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A chromosome-anchored eggplant genome sequence reveals key events in Solanaceae evolution

TitleA chromosome-anchored eggplant genome sequence reveals key events in Solanaceae evolution
Publication TypeArticolo su Rivista peer-reviewed
Year of Publication2019
AuthorsBarchi, L., Pietrella M., Venturini L., Minio A., Toppino L., Acquadro A., Andolfo G., Aprea Giuseppe, Avanzato C., Bassolino L., Comino C., Molin A.D., Ferrarini A., Maor L.C., Portis E., Reyes-Chin-Wo S., Rinaldi R., Sala T., Scaglione D., Sonawane P., Tononi P., Almekias-Siegl E., Zago E., Ercolano M.R., Aharoni A., Delledonne M., Giuliano Giovanni, Lanteri S., and Rotino G.L.
JournalScientific Reports
Keywordsaubergine, Chromosomes, Ethylene, ethylene derivative, Ethylenes, Evolution, gene regulatory network, Gene Regulatory Networks, genetics, Genome, metabolism, microRNA, MicroRNAs, Molecular, molecular evolution, Plant, plant chromosome, plant genome, Solanum melongena

With approximately 450 species, spiny Solanum species constitute the largest monophyletic group in the Solanaceae family, but a high-quality genome assembly from this group is presently missing. We obtained a chromosome-anchored genome assembly of eggplant (Solanum melongena), containing 34,916 genes, confirming that the diploid gene number in the Solanaceae is around 35,000. Comparative genomic studies with tomato (S. lycopersicum), potato (S. tuberosum) and pepper (Capsicum annuum) highlighted the rapid evolution of miRNA:mRNA regulatory pairs and R-type defense genes in the Solanaceae, and provided a genomic basis for the lack of steroidal glycoalkaloid compounds in the Capsicum genus. Using parsimony methods, we reconstructed the putative chromosomal complements of the key founders of the main Solanaceae clades and the rearrangements that led to the karyotypes of extant species and their ancestors. From 10% to 15% of the genes present in the four genomes were syntenic paralogs (ohnologs) generated by the pre-γ, γ and T paleopolyploidy events, and were enriched in transcription factors. Our data suggest that the basic gene network controlling fruit ripening is conserved in different Solanaceae clades, and that climacteric fruit ripening involves a differential regulation of relatively few components of this network, including CNR and ethylene biosynthetic genes. © 2019, The Author(s).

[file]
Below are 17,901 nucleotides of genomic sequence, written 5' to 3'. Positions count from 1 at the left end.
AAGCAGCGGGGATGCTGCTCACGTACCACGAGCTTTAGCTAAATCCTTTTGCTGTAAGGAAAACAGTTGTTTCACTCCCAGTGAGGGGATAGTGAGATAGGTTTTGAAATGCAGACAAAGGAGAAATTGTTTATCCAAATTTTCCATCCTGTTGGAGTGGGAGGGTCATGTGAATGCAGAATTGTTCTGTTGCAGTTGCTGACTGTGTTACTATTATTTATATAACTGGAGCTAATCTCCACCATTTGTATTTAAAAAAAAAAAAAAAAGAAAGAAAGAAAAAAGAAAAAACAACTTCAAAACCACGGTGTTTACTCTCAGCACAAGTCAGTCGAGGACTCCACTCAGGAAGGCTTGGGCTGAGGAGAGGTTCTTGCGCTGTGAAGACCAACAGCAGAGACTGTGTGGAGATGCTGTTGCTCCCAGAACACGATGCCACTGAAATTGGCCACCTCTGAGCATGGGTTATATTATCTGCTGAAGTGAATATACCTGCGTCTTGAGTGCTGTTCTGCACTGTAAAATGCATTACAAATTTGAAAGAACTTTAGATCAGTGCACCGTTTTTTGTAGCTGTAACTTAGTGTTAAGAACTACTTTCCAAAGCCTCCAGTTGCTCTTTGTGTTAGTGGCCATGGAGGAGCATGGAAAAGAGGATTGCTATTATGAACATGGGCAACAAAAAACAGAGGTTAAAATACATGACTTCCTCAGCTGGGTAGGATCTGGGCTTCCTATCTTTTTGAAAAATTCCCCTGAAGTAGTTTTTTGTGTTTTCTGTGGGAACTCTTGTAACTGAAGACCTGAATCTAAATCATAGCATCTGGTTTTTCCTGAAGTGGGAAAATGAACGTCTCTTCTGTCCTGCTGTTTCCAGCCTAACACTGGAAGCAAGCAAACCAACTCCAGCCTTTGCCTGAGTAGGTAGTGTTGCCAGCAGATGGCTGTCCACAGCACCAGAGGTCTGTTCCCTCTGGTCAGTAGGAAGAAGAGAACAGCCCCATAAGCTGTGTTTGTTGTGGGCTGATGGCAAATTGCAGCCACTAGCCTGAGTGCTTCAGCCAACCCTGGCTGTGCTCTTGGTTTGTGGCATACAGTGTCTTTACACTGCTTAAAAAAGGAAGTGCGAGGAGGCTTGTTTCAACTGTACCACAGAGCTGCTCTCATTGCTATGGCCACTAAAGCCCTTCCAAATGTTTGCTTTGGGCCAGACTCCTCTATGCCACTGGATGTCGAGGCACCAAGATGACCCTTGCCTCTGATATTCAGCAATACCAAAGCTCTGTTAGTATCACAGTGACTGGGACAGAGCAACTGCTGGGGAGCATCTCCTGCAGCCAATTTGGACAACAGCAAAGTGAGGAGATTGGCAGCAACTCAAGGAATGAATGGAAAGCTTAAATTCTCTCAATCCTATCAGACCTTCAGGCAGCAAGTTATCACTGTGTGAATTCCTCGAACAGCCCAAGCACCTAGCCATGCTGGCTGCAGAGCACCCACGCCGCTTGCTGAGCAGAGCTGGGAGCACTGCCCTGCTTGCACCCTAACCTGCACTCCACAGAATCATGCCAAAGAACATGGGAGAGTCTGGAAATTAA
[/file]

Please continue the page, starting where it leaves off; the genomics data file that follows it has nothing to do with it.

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Citation KeyBarchi2019